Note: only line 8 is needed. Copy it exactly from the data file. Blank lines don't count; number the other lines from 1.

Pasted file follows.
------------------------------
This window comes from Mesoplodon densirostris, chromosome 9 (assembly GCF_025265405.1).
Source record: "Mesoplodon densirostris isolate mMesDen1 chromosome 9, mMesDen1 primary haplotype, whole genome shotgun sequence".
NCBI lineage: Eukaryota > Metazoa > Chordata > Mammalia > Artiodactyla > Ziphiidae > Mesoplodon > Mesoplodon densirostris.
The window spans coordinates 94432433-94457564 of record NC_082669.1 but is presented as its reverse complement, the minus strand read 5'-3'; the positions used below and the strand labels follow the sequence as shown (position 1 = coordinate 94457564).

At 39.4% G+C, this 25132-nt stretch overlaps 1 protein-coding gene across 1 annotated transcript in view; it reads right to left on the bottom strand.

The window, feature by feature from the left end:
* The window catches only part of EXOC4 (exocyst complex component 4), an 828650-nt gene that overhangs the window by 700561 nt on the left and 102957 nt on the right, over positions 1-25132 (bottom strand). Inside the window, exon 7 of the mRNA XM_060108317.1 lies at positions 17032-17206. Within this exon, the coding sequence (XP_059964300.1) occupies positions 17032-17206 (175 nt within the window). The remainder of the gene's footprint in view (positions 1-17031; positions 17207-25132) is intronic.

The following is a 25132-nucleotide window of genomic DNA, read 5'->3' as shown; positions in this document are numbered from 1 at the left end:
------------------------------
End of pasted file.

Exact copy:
The following is a 25132-nucleotide window of genomic DNA, read 5'->3' as shown; positions in this document are numbered from 1 at the left end: